Recovery-Oriented Systems of Care

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As a result of the Institute of Medicine's Quality of Health Care in America project, performance and outcome measures have been established to evaluate current approaches to treatment. Although the initial report dealt with quality issues on the physical health side, a later report focused on outcomes for behavioral health treatment. These concerns resulted in initiatives to integrate screening across both physical and behavioral health settings, support integrated systems of care for substance abuse and mental health disorders, and encourage evidence based practice approaches. In reviewing the results of scientific research experts began to think of addiction treatment as needing more focus on long term recovery and less on short term stabilization. To accomplish this will require a fundamental redesign of the entire system of care.
Movement toward this redesign has already begun. With the support of the Substance Abuse Mental Health Services Administration (SAMHSA), the philosophical frame has been developed and individual states are examining ways in which they can implement this new system. This new philosophical framework for structuring addiction treatment services is being called recovery management (RM). The identified pieces are pre-recovery identification and engagement, recovery initiation and stabilization, long-term recovery maintenance, and quality of life enhancement (White, Evans, Albright, & Flaherty, 2009). Within this framework are networks, recovery-oriented systems of care (ROSC), composed of informal and formal services supporting long-term recovery for individuals and families. It is important for all professionals working with individuals and families impacted by the disease of addiction to increase their understanding of this new framework for addiction treatment so they can begin to shift their treatment approaches from acute care to recovery management. The following websites are credible sources for the necessary information.
The SAMHSA Partners for Recovery site is a primary source. It contains background information through links to white papers and presentations. The site is accurate and has the authority of the Department of Health and Human Services behind it and contact information for both postal and e-mail is available. Information directly on the site is dated. No additional software or charges are involved in attaining the information. It is possible to link with associated websites to obtain additional information. The site is easy to navigate and can be used by both professionals and consumers. Partners for Recovery is beginning to construct an interactive map that will provide links to the initiatives for each state. Currently only five states are participating. Hopefully other states will begin to participate.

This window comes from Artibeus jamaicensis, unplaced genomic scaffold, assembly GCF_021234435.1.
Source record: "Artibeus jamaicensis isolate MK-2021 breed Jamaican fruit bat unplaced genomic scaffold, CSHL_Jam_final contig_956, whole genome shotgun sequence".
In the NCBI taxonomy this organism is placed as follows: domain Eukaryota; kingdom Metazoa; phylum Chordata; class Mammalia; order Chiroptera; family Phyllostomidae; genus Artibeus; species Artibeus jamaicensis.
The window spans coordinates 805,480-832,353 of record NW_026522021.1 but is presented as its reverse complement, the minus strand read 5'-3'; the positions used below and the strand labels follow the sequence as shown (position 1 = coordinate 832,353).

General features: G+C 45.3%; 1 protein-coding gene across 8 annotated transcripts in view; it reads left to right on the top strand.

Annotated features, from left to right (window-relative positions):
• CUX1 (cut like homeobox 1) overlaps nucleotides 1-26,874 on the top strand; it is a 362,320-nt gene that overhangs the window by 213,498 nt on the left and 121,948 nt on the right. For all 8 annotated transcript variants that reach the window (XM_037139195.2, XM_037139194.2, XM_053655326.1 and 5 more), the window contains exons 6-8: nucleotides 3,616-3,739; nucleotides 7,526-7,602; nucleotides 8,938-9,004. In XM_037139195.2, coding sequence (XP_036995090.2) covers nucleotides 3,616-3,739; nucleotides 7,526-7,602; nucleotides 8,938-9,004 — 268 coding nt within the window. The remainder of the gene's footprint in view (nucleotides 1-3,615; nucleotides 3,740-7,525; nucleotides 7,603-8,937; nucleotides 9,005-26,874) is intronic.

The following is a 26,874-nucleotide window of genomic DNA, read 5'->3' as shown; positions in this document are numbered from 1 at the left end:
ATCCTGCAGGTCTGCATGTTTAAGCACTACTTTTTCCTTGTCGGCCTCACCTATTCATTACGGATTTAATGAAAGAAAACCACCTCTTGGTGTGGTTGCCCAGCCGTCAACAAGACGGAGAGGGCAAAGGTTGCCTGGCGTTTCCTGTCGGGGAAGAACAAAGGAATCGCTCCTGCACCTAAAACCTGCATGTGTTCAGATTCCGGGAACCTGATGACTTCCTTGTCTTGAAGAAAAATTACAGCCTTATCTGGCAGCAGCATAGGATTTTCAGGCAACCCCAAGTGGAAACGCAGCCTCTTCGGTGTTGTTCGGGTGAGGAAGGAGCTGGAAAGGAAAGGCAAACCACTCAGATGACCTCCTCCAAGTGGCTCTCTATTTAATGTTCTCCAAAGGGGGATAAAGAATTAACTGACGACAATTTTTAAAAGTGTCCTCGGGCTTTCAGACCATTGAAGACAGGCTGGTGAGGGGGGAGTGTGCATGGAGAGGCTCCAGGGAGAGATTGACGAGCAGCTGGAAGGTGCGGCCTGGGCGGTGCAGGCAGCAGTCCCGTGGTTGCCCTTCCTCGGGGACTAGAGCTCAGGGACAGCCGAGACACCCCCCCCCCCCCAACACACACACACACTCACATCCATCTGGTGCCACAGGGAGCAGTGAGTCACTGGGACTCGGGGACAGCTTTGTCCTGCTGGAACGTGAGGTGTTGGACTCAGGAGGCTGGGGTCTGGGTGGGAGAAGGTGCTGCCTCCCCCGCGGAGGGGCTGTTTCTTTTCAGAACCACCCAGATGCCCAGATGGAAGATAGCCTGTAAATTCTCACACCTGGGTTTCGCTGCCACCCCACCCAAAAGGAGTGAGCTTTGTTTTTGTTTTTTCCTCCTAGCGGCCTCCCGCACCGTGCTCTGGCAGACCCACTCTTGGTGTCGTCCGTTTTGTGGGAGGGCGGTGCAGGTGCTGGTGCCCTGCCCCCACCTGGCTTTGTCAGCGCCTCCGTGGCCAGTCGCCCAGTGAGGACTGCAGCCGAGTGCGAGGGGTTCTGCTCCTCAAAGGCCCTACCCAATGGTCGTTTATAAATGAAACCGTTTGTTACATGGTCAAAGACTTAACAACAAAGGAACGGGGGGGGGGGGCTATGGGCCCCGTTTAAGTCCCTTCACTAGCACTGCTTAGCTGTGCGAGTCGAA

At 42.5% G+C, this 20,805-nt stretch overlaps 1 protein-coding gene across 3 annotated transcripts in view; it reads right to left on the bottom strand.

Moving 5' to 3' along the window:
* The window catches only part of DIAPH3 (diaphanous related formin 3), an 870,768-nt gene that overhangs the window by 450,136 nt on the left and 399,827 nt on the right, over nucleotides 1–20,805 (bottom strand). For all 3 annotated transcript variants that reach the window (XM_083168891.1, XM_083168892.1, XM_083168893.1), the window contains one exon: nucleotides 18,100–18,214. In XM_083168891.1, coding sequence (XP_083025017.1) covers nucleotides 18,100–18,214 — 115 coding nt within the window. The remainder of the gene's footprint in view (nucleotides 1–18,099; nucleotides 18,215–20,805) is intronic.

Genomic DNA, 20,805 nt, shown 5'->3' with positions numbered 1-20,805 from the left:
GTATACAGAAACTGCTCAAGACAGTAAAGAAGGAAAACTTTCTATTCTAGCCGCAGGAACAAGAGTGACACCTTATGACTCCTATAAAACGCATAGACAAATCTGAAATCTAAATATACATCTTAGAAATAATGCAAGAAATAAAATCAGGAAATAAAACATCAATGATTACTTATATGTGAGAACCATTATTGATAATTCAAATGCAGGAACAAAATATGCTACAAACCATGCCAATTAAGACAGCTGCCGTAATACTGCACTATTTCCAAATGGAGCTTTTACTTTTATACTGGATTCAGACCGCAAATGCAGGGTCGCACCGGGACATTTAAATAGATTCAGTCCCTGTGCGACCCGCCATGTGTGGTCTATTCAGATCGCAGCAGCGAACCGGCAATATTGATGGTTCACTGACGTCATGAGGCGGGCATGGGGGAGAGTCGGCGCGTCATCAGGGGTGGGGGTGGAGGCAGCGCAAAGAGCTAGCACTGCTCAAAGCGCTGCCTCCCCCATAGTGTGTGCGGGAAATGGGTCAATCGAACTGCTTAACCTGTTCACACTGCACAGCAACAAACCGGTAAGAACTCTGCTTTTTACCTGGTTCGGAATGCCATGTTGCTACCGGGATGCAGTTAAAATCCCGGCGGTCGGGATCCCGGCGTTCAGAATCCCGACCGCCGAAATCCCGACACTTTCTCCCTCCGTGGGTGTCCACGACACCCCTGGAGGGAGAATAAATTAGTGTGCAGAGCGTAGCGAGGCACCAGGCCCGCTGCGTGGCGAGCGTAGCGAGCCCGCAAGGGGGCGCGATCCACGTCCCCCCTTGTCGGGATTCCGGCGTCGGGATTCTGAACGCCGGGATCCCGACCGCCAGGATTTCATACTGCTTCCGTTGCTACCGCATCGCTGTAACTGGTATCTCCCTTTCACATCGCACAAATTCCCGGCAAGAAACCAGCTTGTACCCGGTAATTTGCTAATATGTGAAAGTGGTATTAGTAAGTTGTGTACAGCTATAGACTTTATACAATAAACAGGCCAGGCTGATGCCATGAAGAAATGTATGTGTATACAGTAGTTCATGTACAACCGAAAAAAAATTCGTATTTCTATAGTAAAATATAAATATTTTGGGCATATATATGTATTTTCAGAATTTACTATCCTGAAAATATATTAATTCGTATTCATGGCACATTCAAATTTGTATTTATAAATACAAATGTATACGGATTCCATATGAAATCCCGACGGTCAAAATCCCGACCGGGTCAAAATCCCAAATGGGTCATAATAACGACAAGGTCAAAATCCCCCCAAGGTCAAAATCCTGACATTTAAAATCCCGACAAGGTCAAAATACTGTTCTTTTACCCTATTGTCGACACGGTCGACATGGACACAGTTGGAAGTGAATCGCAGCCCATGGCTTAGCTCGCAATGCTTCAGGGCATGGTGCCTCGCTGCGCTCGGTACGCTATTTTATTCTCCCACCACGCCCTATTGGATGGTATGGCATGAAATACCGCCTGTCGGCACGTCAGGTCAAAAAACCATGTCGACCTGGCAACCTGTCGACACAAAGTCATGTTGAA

The Addition Technology Transfer Center Network is funded by SAMHSA. This link goes directly to the Resources page. Here you will find information and tools on elements related to recovery-oriented systems of care. In order to help visitors easily find the resources they need, this page is arranged by resources relating to recovery, recovery-oriented systems of care, recovery management, interviews with recovery leaders, and other helpful resources. The site speaks with the authority of the funding organization, has contact information available, and can be considered accurate and current. No additional software is needed to access information and there are no costs associated with it. It is easy to navigate and the information is intended for all audiences.
Searching with the use of any of the well-known search engines can result in thousands of websites. These sites may be very credible sources of information, links to specific documents, or just links to marketing for someone's sales effort. Each one needs to be taken on its own merit. Using tips from the sites reviewed here can be helpful but there are other web sources that may be available.
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